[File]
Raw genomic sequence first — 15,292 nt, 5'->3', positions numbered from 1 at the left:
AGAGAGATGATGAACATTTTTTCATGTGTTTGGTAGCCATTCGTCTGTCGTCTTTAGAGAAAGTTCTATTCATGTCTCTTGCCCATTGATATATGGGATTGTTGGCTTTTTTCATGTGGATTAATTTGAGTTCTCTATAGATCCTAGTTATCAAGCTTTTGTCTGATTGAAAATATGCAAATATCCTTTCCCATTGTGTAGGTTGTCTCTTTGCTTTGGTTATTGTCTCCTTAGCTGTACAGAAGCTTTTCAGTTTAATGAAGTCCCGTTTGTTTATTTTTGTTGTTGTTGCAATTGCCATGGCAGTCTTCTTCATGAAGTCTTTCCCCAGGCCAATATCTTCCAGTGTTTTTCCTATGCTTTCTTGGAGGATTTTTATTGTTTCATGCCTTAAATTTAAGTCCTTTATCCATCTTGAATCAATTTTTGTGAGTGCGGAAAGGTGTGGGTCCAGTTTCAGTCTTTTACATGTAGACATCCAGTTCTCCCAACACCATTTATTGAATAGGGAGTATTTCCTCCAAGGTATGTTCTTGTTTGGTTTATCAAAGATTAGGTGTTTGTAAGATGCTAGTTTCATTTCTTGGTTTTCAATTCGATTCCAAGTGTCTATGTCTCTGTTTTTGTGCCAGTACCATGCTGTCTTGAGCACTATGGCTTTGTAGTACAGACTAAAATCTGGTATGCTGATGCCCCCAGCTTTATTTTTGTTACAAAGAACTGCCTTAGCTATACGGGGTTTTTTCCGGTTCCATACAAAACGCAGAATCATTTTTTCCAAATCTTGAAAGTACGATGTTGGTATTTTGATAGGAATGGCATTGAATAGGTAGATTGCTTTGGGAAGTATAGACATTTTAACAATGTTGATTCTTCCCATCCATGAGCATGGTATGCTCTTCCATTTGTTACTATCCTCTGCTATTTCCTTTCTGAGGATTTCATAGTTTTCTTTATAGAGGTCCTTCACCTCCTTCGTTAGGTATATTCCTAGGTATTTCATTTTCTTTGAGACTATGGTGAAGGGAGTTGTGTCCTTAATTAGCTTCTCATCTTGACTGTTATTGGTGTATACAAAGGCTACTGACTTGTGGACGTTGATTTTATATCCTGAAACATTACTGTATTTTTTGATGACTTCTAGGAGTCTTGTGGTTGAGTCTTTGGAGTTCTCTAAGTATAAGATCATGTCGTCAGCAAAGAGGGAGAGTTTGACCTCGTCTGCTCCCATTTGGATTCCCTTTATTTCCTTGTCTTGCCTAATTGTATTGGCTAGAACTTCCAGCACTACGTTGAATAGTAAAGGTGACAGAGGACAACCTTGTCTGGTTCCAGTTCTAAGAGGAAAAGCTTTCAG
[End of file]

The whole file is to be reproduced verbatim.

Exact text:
Raw genomic sequence first — 15,292 nt, 5'->3', positions numbered from 1 at the left:
AGAGAGATGATGAACATTTTTTCATGTGTTTGGTAGCCATTCGTCTGTCGTCTTTAGAGAAAGTTCTATTCATGTCTCTTGCCCATTGATATATGGGATTGTTGGCTTTTTTCATGTGGATTAATTTGAGTTCTCTATAGATCCTAGTTATCAAGCTTTTGTCTGATTGAAAATATGCAAATATCCTTTCCCATTGTGTAGGTTGTCTCTTTGCTTTGGTTATTGTCTCCTTAGCTGTACAGAAGCTTTTCAGTTTAATGAAGTCCCGTTTGTTTATTTTTGTTGTTGTTGCAATTGCCATGGCAGTCTTCTTCATGAAGTCTTTCCCCAGGCCAATATCTTCCAGTGTTTTTCCTATGCTTTCTTGGAGGATTTTTATTGTTTCATGCCTTAAATTTAAGTCCTTTATCCATCTTGAATCAATTTTTGTGAGTGCGGAAAGGTGTGGGTCCAGTTTCAGTCTTTTACATGTAGACATCCAGTTCTCCCAACACCATTTATTGAATAGGGAGTATTTCCTCCAAGGTATGTTCTTGTTTGGTTTATCAAAGATTAGGTGTTTGTAAGATGCTAGTTTCATTTCTTGGTTTTCAATTCGATTCCAAGTGTCTATGTCTCTGTTTTTGTGCCAGTACCATGCTGTCTTGAGCACTATGGCTTTGTAGTACAGACTAAAATCTGGTATGCTGATGCCCCCAGCTTTATTTTTGTTACAAAGAACTGCCTTAGCTATACGGGGTTTTTTCCGGTTCCATACAAAACGCAGAATCATTTTTTCCAAATCTTGAAAGTACGATGTTGGTATTTTGATAGGAATGGCATTGAATAGGTAGATTGCTTTGGGAAGTATAGACATTTTAACAATGTTGATTCTTCCCATCCATGAGCATGGTATGCTCTTCCATTTGTTACTATCCTCTGCTATTTCCTTTCTGAGGATTTCATAGTTTTCTTTATAGAGGTCCTTCACCTCCTTCGTTAGGTATATTCCTAGGTATTTCATTTTCTTTGAGACTATGGTGAAGGGAGTTGTGTCCTTAATTAGCTTCTCATCTTGACTGTTATTGGTGTATACAAAGGCTACTGACTTGTGGACGTTGATTTTATATCCTGAAACATTACTGTATTTTTTGATGACTTCTAGGAGTCTTGTGGTTGAGTCTTTGGAGTTCTCTAAGTATAAGATCATGTCGTCAGCAAAGAGGGAGAGTTTGACCTCGTCTGCTCCCATTTGGATTCCCTTTATTTCCTTGTCTTGCCTAATTGTATTGGCTAGAACTTCCAGCACTACGTTGAATAGTAAAGGTGACAGAGGACAACCTTGTCTGGTTCCAGTTCTAAGAGGAAAAGCTTTCAG